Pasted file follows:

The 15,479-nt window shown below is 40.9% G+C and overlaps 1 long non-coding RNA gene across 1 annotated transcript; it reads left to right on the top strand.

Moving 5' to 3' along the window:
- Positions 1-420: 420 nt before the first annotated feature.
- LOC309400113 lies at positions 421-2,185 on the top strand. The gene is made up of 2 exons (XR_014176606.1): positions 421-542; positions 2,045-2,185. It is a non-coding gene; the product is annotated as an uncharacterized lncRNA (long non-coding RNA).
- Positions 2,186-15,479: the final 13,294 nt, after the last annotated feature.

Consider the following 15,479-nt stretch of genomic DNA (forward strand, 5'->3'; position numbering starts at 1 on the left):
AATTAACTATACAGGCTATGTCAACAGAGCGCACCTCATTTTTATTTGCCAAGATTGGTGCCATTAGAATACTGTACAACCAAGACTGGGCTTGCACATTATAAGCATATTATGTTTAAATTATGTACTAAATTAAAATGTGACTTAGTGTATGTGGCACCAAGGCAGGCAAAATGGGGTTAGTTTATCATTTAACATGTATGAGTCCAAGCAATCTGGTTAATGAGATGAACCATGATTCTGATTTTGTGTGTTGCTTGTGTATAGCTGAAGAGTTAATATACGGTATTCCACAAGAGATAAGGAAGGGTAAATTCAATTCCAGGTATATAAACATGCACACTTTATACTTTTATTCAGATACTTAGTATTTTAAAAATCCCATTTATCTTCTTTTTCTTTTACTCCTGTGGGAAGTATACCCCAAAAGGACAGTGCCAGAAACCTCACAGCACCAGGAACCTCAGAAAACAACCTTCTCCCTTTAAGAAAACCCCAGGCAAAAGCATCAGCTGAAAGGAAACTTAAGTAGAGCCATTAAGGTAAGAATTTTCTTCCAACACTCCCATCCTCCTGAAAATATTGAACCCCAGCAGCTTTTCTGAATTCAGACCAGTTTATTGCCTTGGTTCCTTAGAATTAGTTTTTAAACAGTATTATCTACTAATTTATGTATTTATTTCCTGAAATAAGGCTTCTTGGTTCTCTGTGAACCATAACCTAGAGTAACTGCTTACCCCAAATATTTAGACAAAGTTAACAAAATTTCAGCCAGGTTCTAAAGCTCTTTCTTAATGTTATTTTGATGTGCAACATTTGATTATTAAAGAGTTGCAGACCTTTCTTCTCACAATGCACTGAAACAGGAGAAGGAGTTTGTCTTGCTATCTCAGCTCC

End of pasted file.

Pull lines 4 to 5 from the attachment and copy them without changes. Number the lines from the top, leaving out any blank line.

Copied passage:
- LOC309400113 lies at positions 421-2,185 on the top strand. The gene is made up of 2 exons (XR_014176606.1): positions 421-542; positions 2,045-2,185. It is a non-coding gene; the product is annotated as an uncharacterized lncRNA (long non-coding RNA).
- Positions 2,186-15,479: the final 13,294 nt, after the last annotated feature.